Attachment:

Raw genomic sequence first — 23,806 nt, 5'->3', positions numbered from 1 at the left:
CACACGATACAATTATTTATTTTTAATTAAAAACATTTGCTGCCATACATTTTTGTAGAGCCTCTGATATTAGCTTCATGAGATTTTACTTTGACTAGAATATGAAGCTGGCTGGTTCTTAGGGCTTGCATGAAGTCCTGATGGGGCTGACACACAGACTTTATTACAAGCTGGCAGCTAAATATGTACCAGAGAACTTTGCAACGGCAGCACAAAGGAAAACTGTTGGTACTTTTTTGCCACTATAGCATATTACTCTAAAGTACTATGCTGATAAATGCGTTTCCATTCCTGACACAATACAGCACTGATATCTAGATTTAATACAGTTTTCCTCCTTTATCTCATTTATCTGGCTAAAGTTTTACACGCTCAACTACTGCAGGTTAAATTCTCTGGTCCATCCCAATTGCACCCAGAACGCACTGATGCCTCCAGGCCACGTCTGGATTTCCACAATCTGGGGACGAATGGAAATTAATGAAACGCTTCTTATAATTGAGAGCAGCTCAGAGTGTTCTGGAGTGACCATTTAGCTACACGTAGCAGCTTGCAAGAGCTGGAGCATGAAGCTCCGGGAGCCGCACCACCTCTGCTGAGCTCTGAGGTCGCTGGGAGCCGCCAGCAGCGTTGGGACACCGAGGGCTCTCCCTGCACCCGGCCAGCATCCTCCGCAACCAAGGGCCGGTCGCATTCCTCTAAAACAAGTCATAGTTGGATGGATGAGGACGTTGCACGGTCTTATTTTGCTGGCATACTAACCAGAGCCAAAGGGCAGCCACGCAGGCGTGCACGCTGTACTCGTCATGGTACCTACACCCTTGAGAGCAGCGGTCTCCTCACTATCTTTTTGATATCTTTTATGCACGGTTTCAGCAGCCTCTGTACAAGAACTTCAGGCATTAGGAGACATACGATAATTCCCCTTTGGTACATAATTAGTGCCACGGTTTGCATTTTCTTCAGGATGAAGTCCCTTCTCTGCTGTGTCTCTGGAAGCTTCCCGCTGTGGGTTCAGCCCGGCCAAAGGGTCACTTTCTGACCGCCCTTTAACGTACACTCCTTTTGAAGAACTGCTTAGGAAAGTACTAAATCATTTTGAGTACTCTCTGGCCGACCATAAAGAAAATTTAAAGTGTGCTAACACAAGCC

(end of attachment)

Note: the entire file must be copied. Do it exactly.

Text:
Raw genomic sequence first — 23,806 nt, 5'->3', positions numbered from 1 at the left:
CACACGATACAATTATTTATTTTTAATTAAAAACATTTGCTGCCATACATTTTTGTAGAGCCTCTGATATTAGCTTCATGAGATTTTACTTTGACTAGAATATGAAGCTGGCTGGTTCTTAGGGCTTGCATGAAGTCCTGATGGGGCTGACACACAGACTTTATTACAAGCTGGCAGCTAAATATGTACCAGAGAACTTTGCAACGGCAGCACAAAGGAAAACTGTTGGTACTTTTTTGCCACTATAGCATATTACTCTAAAGTACTATGCTGATAAATGCGTTTCCATTCCTGACACAATACAGCACTGATATCTAGATTTAATACAGTTTTCCTCCTTTATCTCATTTATCTGGCTAAAGTTTTACACGCTCAACTACTGCAGGTTAAATTCTCTGGTCCATCCCAATTGCACCCAGAACGCACTGATGCCTCCAGGCCACGTCTGGATTTCCACAATCTGGGGACGAATGGAAATTAATGAAACGCTTCTTATAATTGAGAGCAGCTCAGAGTGTTCTGGAGTGACCATTTAGCTACACGTAGCAGCTTGCAAGAGCTGGAGCATGAAGCTCCGGGAGCCGCACCACCTCTGCTGAGCTCTGAGGTCGCTGGGAGCCGCCAGCAGCGTTGGGACACCGAGGGCTCTCCCTGCACCCGGCCAGCATCCTCCGCAACCAAGGGCCGGTCGCATTCCTCTAAAACAAGTCATAGTTGGATGGATGAGGACGTTGCACGGTCTTATTTTGCTGGCATACTAACCAGAGCCAAAGGGCAGCCACGCAGGCGTGCACGCTGTACTCGTCATGGTACCTACACCCTTGAGAGCAGCGGTCTCCTCACTATCTTTTTGATATCTTTTATGCACGGTTTCAGCAGCCTCTGTACAAGAACTTCAGGCATTAGGAGACATACGATAATTCCCCTTTGGTACATAATTAGTGCCACGGTTTGCATTTTCTTCAGGATGAAGTCCCTTCTCTGCTGTGTCTCTGGAAGCTTCCCGCTGTGGGTTCAGCCCGGCCAAAGGGTCACTTTCTGACCGCCCTTTAACGTACACTCCTTTTGAAGAACTGCTTAGGAAAGTACTAAATCATTTTGAGTACTCTCTGGCCGACCATAAAGAAAATTTAAAGTGTGCTAACACAAGCC